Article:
Teen/Youth Dating ViolenceOne in four teens experiences dating abuse
National Teen Dating Violence Helpline is 1-866-331-9474
Teen Dating Violence: The Numbers in Connecticut
It is important to know the signs: Are you in an Abusive Relationship?
Did you Know?
According to the 2013 Connecticut School Health Survey (CSHS), one in four teens experienced dating abuse.
- It occurs too often: In 2013, 26 percent of Connecticut high school students were in a verbally or emotionally abusive dating relationship; 9 percent in a physically abusive dating relationship; and 11 percent in a sexually abusive relationship.
- It’s effects are long-lasting: Being physically or sexually abused makes teen girls 6x more likely to become pregnant and 2x more likely to get a STD.
- It is underreported: Only 33% of teens who were in a violent relationship ever told anyone about the abuse.
- Electronic Dating Violence is increasing: In 2013, 26% of teens in relationships were victims of cyber dating abuse. Females were twice as likely to be victims as males. Those who share their passwords are three times more likely to become victims.
An Abusive Dating Partner May…
- Pressure their partner to make serious commitments early on in the relationship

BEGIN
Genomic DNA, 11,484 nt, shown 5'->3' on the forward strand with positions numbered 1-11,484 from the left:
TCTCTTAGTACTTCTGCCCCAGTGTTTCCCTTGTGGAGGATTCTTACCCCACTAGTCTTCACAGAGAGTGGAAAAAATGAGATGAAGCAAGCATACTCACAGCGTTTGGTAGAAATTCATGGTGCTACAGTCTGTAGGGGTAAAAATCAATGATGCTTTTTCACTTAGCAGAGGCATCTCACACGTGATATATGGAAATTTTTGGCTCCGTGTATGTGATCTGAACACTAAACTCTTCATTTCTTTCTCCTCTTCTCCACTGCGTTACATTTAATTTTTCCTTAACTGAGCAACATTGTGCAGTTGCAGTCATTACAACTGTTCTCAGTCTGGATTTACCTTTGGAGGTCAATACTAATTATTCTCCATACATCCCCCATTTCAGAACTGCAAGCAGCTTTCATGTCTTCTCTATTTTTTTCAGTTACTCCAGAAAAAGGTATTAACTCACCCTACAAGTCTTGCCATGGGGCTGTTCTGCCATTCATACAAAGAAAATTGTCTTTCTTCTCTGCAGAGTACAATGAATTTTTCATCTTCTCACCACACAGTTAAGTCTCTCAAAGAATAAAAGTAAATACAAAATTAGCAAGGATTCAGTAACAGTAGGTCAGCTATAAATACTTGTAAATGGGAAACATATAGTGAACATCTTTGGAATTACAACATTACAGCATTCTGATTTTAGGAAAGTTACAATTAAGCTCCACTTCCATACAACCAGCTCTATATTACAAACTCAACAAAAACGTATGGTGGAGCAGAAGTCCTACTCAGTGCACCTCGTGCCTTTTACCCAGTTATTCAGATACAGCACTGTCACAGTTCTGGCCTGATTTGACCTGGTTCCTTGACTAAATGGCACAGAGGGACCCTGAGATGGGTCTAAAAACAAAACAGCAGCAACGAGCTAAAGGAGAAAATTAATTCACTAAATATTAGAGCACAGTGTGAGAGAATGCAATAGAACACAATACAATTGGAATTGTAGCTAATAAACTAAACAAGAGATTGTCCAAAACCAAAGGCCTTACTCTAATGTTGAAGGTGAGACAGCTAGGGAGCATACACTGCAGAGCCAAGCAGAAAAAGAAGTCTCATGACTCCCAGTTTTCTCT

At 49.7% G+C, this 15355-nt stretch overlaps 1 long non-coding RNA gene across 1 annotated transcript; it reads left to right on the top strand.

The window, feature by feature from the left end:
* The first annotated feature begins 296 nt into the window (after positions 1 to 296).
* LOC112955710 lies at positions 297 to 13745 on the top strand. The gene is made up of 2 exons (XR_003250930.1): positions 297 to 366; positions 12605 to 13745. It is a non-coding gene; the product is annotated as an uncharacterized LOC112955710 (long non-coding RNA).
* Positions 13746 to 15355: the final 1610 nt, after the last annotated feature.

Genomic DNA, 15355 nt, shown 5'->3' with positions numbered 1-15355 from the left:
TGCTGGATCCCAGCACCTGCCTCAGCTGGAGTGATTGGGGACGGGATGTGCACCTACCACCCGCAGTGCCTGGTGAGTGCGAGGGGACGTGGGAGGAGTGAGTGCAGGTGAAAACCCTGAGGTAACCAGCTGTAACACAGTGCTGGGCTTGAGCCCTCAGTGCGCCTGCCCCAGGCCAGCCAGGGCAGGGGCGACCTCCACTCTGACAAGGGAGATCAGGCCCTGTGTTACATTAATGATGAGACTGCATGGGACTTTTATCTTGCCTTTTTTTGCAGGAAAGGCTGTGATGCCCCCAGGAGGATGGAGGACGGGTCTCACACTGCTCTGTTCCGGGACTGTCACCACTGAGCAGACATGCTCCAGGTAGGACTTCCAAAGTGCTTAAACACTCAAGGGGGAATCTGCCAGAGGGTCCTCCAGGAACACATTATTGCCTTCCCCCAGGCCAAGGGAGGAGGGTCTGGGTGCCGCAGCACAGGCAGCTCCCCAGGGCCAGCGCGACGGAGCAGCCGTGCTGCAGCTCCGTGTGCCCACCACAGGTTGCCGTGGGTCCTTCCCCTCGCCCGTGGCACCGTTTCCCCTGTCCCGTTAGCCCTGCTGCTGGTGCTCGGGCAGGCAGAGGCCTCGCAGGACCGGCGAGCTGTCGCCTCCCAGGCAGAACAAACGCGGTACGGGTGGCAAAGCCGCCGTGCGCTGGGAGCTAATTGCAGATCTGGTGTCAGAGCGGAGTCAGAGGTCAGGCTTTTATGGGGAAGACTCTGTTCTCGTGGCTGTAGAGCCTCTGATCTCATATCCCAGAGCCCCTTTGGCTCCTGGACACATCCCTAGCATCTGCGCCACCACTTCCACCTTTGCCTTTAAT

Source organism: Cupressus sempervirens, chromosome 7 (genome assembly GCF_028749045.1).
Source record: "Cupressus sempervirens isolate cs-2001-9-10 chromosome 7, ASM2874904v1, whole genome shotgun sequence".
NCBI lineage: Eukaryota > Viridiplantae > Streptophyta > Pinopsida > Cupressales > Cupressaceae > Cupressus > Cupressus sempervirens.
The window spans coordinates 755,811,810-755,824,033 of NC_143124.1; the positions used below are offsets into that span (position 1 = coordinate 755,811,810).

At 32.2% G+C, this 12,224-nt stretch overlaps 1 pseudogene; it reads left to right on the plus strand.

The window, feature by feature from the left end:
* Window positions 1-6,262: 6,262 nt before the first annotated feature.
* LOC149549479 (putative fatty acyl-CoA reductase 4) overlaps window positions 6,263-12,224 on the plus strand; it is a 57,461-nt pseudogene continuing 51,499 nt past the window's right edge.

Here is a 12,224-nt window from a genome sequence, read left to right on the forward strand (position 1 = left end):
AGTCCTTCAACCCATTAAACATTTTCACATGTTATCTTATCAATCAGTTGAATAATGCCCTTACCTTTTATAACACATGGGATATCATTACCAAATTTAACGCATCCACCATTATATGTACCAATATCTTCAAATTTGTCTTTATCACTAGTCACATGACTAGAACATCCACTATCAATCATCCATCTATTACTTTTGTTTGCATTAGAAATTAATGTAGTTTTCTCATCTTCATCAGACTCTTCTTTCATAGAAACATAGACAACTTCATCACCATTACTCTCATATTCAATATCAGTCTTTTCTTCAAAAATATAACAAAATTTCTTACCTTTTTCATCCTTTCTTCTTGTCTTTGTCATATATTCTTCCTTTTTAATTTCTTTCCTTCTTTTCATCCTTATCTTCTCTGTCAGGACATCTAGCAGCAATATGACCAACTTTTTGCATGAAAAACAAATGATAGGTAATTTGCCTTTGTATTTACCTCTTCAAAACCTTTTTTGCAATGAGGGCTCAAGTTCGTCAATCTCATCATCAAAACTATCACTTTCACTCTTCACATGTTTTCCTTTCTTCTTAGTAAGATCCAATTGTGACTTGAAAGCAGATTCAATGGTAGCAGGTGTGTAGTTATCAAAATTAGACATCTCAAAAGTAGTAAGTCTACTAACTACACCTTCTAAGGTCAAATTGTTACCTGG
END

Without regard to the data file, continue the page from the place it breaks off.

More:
- Isolate them: make them feel bad about seeing family, friends, or doing outside activities without them
- Attempt to control what they wear or who they see
- Expect their partner to “check in” or answer their phone immediately, excessively text, or use phone GPS locators
- Transfer blame to the victim, school, sports, other stressors
- Be overly sensitive or act hurt when they do not get their way, “You don’t love me anymore”
- Verbally assault: constant name calling or put downs
- Intimidate: throw things or punch walls
- Use force during an argument to restrain movement; yell in their face, or prevent them from from leaving the room
How to Help– Tips on Talking About Dating Violence
- Express concern and avoid being judgmental
- Try to be specific about your concerns. Tell them it is not their fault, only the batterer controls the abuse
- Build their confidence- let them know it is brave to speak to someone
- Do not put conditions on your support- friends may be wary of sharing details of their relationships, or fear that you will be angry or upset with them
- Refer them to their local Domestic Violence program
A Heathy Relationship is…
- Sharing and listening
- Deciding things together
- Being respectful
- Honoring each other
- Showing affection
- Giving compliments